15 February, 2009

Write What You Know

I have heard this my entire life, "Write what you know," and it will be the truest form of your gift. Whether it's poetry or prose, writing from the heart and soul is the fastest way to reach out to an appreciative audience, but what counts as "what you know?"

I love to use Stephen King and Anne Rice as examples, even as they are both fading out of the limelight and into the annals of literary history these days. Now I know you're asking yourself, "So what are you saying, Beans, that Stephen King is in league with the devil, and that's where all those dark and terrifying ideas come from? Or that Anne Rice really is the secret head of a vampire coven located somewhere in New Orleans?"

Silly, silly, that's exactly what I'm saying. Stephen King and Anne Rice write from experience. And not with the dark and demonic, though a great deal of Rice's inspiration is obviously the result of her Roman Catholic upbringing, but with their region. You can't read a Stephen King story without venturing off to Maine as he sees it, and it's a rare thing to wander too far from Louisiana in one of Anne Rice's stories. These two authors have taken their hometowns and run with them like Olympic torch carriers.

Whether we're travelers, or we've spent the last thirty years of our lives living in the same town, that which surrounds us often the perfect muse. All I have to do is walk down one of the main streets in the neighboring towns surrounding me, and I can literally find dozens of short stories just waiting to be written--from the macabre to the sweet to the romantic.

The reason I am blogging about this today is because I'm currently polishing off the second draft of a novel I'm working on. The novel actually takes place in an imaginary town nestled mysteriously into Pennsylvania county I grew up in. It draws from the atmosphere, the region and heavily relies on the fact that this is farm country. I grew up with people who lived on farms, my family's house smack-dab in the middle of dairy farm central. The interesting thing is, I hated that when I was growing up. I hated being a bumpkin, being stuck in this small town atmosphere where everyone no only knew your business, but more often than not, knew it before you did. I grew up in a small neighborhood where we often joked that our neighbor's mom was a super spy, and if she was around, there was no getting away with anything!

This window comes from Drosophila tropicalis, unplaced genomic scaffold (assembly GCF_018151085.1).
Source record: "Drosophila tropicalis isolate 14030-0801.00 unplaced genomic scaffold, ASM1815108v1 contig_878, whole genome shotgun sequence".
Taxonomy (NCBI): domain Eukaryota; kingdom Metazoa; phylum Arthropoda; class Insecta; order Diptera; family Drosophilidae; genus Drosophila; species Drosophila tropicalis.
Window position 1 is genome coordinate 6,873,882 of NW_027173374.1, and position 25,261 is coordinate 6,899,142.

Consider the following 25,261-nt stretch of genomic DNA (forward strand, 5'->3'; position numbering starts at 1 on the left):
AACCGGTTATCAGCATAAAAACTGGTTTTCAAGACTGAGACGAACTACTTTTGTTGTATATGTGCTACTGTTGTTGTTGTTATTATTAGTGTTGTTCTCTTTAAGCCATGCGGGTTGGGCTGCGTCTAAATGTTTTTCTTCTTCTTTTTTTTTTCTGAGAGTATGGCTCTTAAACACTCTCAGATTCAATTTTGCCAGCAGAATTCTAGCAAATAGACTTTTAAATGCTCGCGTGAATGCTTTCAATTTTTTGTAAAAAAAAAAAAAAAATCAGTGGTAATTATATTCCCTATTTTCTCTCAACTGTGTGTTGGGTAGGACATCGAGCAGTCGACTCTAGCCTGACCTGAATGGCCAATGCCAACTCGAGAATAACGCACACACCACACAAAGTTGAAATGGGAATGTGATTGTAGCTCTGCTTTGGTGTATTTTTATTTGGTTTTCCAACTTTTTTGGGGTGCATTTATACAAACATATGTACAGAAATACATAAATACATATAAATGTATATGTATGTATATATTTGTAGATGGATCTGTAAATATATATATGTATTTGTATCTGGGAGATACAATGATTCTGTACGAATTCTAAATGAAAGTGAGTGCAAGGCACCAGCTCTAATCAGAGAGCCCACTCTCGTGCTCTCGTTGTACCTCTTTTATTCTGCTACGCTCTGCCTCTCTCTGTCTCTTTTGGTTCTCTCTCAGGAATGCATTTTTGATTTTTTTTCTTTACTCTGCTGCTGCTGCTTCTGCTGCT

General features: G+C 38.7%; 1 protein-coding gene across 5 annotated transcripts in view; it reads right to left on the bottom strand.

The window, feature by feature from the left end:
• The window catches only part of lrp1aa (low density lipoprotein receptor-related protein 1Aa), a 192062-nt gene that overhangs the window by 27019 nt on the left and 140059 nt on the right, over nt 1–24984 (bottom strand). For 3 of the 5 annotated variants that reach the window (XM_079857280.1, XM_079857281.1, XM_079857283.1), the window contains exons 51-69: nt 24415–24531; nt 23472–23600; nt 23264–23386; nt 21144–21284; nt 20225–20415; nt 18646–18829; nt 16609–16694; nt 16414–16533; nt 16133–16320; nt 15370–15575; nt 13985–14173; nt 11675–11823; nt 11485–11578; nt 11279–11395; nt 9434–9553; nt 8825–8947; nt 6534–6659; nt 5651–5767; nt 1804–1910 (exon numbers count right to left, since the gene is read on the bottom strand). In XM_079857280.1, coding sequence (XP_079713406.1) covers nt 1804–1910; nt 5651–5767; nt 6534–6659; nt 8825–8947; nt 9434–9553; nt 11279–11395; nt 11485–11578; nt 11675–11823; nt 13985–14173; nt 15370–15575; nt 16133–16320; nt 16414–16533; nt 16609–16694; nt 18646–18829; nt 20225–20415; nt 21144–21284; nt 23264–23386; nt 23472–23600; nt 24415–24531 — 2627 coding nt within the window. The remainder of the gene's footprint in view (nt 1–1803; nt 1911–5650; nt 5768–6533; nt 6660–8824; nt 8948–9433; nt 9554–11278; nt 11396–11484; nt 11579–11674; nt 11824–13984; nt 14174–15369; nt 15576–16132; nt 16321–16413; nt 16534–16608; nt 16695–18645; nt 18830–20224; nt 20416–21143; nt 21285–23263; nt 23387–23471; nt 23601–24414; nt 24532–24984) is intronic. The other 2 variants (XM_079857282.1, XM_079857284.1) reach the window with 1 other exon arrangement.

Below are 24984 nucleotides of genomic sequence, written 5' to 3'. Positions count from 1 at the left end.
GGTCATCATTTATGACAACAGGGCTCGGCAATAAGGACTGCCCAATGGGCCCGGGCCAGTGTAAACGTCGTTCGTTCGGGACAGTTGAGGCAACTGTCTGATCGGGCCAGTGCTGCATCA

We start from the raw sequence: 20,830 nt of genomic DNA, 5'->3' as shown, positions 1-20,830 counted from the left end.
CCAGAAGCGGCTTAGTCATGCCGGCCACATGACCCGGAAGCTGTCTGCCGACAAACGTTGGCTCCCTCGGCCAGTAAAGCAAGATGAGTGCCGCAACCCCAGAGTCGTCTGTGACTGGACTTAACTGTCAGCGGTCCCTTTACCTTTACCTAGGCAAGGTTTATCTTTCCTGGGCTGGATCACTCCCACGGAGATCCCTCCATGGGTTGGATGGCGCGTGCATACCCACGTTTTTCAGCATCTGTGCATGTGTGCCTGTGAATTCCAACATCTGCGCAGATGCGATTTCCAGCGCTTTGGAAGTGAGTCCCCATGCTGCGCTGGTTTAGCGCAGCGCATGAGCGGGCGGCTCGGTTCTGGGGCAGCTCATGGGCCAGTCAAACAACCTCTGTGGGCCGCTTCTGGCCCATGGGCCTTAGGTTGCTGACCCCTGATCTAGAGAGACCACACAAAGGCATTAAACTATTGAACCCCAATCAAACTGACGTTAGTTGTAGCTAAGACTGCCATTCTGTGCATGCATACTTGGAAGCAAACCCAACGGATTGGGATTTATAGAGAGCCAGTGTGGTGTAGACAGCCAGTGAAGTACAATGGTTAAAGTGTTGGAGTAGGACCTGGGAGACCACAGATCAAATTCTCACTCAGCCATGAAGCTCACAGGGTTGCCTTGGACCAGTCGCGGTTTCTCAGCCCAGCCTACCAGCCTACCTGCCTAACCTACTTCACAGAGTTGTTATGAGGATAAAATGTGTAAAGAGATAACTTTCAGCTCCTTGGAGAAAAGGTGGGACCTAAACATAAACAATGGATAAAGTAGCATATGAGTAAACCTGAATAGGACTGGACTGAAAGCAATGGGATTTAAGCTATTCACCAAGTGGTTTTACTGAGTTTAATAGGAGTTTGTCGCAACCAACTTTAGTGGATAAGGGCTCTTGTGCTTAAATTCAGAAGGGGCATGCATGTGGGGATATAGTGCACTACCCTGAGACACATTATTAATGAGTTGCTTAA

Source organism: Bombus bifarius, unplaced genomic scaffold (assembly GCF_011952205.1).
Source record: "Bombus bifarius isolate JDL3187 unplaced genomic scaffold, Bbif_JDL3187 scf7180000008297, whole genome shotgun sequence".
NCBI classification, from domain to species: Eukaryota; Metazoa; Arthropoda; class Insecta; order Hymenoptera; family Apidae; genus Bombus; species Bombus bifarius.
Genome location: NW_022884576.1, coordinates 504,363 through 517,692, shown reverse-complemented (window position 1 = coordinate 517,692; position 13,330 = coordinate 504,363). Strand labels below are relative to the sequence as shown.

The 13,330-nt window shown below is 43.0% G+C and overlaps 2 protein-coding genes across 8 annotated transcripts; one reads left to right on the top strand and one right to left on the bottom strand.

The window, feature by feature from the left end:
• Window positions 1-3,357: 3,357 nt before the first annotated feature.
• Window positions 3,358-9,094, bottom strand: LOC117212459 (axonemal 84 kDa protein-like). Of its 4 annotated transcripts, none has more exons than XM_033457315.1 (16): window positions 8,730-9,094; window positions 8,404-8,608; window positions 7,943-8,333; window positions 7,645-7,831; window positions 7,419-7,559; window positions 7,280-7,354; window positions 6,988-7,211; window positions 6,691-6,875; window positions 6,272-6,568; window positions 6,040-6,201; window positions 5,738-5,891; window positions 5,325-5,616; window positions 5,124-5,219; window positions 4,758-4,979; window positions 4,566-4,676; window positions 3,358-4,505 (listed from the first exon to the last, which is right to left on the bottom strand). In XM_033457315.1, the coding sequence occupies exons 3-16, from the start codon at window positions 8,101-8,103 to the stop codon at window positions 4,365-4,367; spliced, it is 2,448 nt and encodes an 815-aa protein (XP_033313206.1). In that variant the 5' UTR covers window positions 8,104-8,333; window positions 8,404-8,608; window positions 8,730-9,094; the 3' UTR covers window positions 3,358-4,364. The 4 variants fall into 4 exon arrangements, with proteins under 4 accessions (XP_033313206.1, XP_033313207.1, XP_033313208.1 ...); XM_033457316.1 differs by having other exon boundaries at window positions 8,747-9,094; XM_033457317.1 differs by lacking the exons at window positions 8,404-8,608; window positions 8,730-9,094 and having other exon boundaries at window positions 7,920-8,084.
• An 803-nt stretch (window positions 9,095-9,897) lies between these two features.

What better plot than a character resistant to this environment, a character who managed to get away, but finds herself drawn back home after a tragedy? I felt that way myself. I hated this place I grew up in. The minute I turned eighteen, I was in the backseat of my friend John's Rabbit, hightailing it to the nearest city. Even after tragedy and circumstance brought me back to to my hometown, I promised myself for years I wouldn't stay. One day I would get out of here, but then it snaked in around me, showed its appeal. Time passed and the urge to escape didn't feel as strong as it once was, and eventually, I felt like this was where I was supposed to be.

No matter where you live, your region, your neighborhood, your weather patterns are unique to you, and they are the perfect fodder for inspiration. As I mentioned above, today I need only walk down the street in my area to find short stories and poems just waiting to be written.

So the next time you're wracking your brain for something to write, step outside and listen to the voice of your neighborhood. You might be surprised by the unique whispers of that area, and how well you can personally put those whispers into scenarios that appeal to the world. And if you're a memoir writer, you know exactly what I'm talking about. Places soak up memory, withhold the past, and as a writer you can unlock those secrets for all the world to hear.